United States District Court, W.D. Wisconsin
BRANDON D. HARRIS, Plaintiff,
JOSHUA MASON, JIMMY MUTCHIE, and JAMES WEDDIG,  Defendants.
OPINION AND ORDER
D. PETERSON, DISTRICT JUDGE.
plaintiff Brandon Harris, a Wisconsin prisoner incarcerated
at Stanley Correctional Institution, brings Eighth Amendment
deliberate indifference claims against correctional officers
at his previous prison, Waupun Correctional Institution
(WCI). Harris has sickle-cell disease and, while at WCI, he
suffered from “a sickle-cell crisis, ” an acute
episode of pain caused by the disease. He alleges that
defendants Joshua Mason, Jimmy Mutchie, and James Weddig
waited an hour and a half before seeking medical treatment
for him, and that this delay unnecessarily prolonged his
parties have filed motions for summary judgment. Dkt. 22 and
Dkt. 28. I will deny Harris's motion, and I will grant
defendants' motion in part. I will grant summary judgment
for defendants on Harris's claims against Mutchie and
Weddig. Because Harris has not produced any evidence showing
that these defendants were aware of the seriousness of his
condition, no reasonable jury could conclude that their delay
in providing treatment was the result of deliberate
indifference. But Harris's claim against Mason survives
summary judgment: there is a genuine dispute regarding
whether Mason purposely ignored Harris's medical needs,
or whether he believed that Mutchie and Weddig were attending
to them. So Harris's claim against Mason will need to be
resolved at trial.
before me are Harris's motion for assistance in
recruiting counsel, Dkt. 19, and defendants' motion to
stay, Dkt. 45. I will deny both motions. I am not persuaded
that Harris will be unable to try the case himself. And as
for defendants' motion to stay, defendants contend that I
should strike the trial date because a trial will be
unnecessary if I grant summary judgment. Because I am
granting defendants' motion for summary judgment only in
part, trial will proceed as scheduled on April 8.
following facts are undisputed except where noted.
times relevant to this suit, Harris was housed in the
restricted housing unit at WCI. Every cell in that unit has
an intercom that can be used to contact the officer on duty
in the unit's control center. The intercom is supposed to
be used for emergency calls only. The officer in the control
center cannot leave his post, but he can answer inmate calls
and notify other staff to respond if there is an emergency.
suffers from sickle-cell disease, an inherited blood disorder
that causes him to have abnormal hemoglobin and misshapen
red-blood cells. These misshapen blood cells can get stuck
and block blood flow, decreasing oxygen delivery and
triggering a “sickle-cell crisis.” A sickle-cell
crisis causes intense pain for the sufferer. It can occur
without warning, almost anywhere in the body.
morning of April 18, 2017, Harris had a sickle-cell crisis
and used his intercom to call defendant Joshua Mason in the
control center. The parties dispute the details of the call.
Harris says that he called before 11:15 a.m., Dkt. 25, at
¶¶ 20-24, and told Mason that he was suffering from
dizzy spells, fatigue, and pain in his lower back, legs,
abdomen, and chest. Dkt. 1, at 2-3. Defendants say that
Harris called at 11:25 a.m., Dkt. 14, ¶ 14, and told
Mason that he was having a medical emergency but never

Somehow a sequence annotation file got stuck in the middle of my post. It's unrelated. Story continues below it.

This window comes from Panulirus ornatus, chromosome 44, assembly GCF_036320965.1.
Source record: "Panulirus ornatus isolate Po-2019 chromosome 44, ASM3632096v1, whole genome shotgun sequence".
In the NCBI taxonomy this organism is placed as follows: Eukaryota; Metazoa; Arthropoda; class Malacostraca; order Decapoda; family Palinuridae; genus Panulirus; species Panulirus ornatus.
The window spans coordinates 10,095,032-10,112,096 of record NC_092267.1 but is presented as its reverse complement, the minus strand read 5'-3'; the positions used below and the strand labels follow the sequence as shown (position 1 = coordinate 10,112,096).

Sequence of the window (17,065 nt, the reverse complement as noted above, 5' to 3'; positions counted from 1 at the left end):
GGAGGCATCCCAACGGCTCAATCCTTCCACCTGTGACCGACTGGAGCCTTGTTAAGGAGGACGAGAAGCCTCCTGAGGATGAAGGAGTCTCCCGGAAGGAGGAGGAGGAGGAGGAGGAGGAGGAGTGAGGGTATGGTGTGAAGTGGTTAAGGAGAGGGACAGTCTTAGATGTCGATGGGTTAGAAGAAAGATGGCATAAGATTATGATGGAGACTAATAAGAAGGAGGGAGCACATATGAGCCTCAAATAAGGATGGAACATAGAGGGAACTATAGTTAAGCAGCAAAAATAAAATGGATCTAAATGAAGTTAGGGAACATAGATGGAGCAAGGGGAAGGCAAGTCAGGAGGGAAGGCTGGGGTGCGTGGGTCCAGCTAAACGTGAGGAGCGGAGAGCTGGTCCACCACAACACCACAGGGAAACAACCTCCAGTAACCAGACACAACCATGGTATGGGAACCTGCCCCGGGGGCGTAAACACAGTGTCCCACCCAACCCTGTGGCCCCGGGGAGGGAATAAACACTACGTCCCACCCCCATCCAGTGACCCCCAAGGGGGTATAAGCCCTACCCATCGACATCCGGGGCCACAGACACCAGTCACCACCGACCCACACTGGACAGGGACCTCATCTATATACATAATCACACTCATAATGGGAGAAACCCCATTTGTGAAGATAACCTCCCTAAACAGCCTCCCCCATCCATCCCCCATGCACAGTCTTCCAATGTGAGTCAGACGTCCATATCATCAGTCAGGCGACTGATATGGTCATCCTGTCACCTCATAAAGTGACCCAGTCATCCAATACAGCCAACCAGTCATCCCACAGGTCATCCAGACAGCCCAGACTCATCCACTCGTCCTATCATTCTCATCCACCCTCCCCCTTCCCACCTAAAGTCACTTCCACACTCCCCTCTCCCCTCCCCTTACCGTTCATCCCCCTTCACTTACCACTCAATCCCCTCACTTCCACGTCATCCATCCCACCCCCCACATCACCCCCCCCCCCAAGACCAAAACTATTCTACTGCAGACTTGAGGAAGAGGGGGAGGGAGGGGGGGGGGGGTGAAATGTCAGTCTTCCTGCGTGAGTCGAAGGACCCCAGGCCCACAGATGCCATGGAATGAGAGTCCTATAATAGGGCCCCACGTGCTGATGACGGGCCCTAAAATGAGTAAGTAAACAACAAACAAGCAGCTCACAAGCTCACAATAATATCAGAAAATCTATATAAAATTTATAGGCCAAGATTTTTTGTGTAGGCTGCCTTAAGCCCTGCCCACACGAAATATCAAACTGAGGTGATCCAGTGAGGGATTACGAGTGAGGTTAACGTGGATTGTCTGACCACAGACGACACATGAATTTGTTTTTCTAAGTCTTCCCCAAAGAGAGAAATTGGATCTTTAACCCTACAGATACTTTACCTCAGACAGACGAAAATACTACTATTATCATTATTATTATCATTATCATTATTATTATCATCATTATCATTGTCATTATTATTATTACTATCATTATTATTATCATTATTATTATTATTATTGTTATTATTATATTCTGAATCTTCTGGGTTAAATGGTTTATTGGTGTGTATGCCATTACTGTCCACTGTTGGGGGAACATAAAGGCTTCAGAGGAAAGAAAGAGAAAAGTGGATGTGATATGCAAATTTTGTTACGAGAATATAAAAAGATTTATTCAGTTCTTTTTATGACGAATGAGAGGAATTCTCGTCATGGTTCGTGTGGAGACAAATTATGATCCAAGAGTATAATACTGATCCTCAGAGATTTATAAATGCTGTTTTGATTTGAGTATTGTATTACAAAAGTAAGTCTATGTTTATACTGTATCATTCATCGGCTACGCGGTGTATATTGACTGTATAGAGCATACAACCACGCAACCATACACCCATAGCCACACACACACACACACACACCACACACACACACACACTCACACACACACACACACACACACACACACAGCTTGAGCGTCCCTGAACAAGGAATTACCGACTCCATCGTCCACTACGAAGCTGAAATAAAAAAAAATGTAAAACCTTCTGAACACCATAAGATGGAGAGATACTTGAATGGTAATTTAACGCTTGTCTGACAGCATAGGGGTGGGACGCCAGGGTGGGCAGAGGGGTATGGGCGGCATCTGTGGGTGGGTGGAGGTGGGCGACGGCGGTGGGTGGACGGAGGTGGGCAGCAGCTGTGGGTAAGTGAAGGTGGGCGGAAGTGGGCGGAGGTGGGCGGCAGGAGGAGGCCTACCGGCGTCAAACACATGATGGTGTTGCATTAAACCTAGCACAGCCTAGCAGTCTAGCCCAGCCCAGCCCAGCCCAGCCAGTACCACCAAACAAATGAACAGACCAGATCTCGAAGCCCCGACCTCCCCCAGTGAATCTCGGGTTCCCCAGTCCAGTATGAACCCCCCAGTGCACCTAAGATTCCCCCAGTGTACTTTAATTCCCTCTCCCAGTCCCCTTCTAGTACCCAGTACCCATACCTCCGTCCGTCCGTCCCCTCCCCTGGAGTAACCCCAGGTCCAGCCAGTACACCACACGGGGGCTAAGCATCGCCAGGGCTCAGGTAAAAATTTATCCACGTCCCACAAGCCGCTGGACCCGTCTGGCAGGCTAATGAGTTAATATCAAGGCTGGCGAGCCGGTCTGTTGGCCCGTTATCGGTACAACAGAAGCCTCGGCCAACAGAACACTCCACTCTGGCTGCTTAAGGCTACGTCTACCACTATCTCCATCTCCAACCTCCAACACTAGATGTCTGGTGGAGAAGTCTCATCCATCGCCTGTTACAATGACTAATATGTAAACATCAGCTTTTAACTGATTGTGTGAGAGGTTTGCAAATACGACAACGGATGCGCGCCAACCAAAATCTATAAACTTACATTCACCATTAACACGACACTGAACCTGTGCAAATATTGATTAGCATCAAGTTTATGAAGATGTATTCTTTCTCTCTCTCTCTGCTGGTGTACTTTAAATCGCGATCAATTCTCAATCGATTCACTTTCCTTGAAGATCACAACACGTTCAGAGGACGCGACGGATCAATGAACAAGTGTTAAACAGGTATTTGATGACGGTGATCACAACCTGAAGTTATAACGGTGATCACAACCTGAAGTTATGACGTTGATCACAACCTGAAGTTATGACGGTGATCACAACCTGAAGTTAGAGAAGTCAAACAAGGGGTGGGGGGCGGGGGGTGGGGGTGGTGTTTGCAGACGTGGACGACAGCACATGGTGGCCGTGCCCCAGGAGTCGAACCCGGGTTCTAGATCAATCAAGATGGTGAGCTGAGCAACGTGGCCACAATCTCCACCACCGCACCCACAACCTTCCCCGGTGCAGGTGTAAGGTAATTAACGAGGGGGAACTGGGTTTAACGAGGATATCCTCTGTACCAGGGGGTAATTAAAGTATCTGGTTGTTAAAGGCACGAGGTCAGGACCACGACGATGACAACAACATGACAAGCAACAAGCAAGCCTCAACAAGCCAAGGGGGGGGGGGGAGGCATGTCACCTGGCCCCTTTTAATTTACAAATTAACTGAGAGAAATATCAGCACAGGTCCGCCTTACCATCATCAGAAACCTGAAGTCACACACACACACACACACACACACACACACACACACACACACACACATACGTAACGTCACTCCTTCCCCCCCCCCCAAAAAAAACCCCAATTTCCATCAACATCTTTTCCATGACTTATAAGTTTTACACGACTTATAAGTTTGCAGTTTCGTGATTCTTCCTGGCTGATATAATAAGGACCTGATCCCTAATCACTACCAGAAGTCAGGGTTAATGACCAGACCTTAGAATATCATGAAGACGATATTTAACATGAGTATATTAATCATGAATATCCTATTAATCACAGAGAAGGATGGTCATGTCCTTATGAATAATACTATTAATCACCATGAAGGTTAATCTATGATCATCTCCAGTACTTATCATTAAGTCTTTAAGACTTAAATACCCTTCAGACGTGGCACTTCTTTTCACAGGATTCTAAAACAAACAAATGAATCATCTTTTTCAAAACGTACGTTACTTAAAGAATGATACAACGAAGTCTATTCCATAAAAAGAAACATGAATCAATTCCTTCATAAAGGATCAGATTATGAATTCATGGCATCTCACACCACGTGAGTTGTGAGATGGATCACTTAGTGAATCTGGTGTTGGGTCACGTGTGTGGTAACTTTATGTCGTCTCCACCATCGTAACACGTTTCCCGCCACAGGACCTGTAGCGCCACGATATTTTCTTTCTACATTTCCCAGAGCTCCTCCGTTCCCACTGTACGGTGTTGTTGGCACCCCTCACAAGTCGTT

elaborated. Dkt. 36-2, ¶ 4. In either case, it is
undisputed that when Mason answered Harris's call, he
could see via a hall camera that defendant officers Jimmy
Mutchie and James Weddig were standing outside of
Harris's cell. As Harris began speaking into the
intercom, Mason told him to speak with Mutchie and Weddig
and Weddig were passing out medication when Harris called for
help. They had a brief conversation with Harris through his
cell door. The parties dispute whether Harris specifically
said he was “having a medical emergency, ” Dkt.
37, ¶¶ 35, 38, but they agree that Harris told them
that he was in “pain due to a medical condition.”
Dkt. 43, ¶ 19. Harris did not tell them that he had
sickle-cell disease, or that he was suffering from a
sickle-cell crisis. Mutchie and Weddig are trained to
recognize certain life-threatening medical conditions,
including signs of a heart attack, stroke, or difficulty
breathing. When they talked to Harris, Harris did not exhibit
any of these signs.
told Harris that he and Weddig would notify the health
services unit (HSU) after they finished distributing
medication. Mutchie and Weddig left, finished passing
out medication, and contacted HSU. Neither party says how
long it took Mutchie and Weddig to distribute medication, or
what time they contacted HSU.
Mutchie and Weddig left, Harris tried to call Mason again,
but Mason stopped answering the intercom. Neither party says
how many times Harris tried to call Mason, and Mason does not
remember. Dkt. 36-2, ¶ 3. Although Mason was required to
keep a log of intercom calls, he did not record entries for
any of Harris's calls. Dkt. 40-1.
says that he also asked other inmates to call Mason on his
behalf. Dkt. 43, ¶ 14 and Dkt. 1-2, at 2-3. In
particular, Devon Love, an inmate housed in a nearby cell,
used his intercom to call Mason at 12:05 and tell Mason that
Harris needed medical attention. Harris alleges that Mason
told Love, “I don't give a fuck and have a nice
12:45, a nurse arrived at the restricted housing unit and
examined Harris. She gave him ibuprofen and water, and she
contacted a prison doctor. The doctor ordered additional
treatment, including blood tests. At 2:10 p.m., Harris was
sent to the emergency room at Waupun Memorial Hospital.
hospital, Harris was diagnosed with a sickle-cell crisis. The
doctor who conducted Harris's intake determined that
Harris “would need at least 2-3 days of intravenous
(IV) pain medication given the severity of his
symptoms.” Dkt. 1-3. Harris remained ...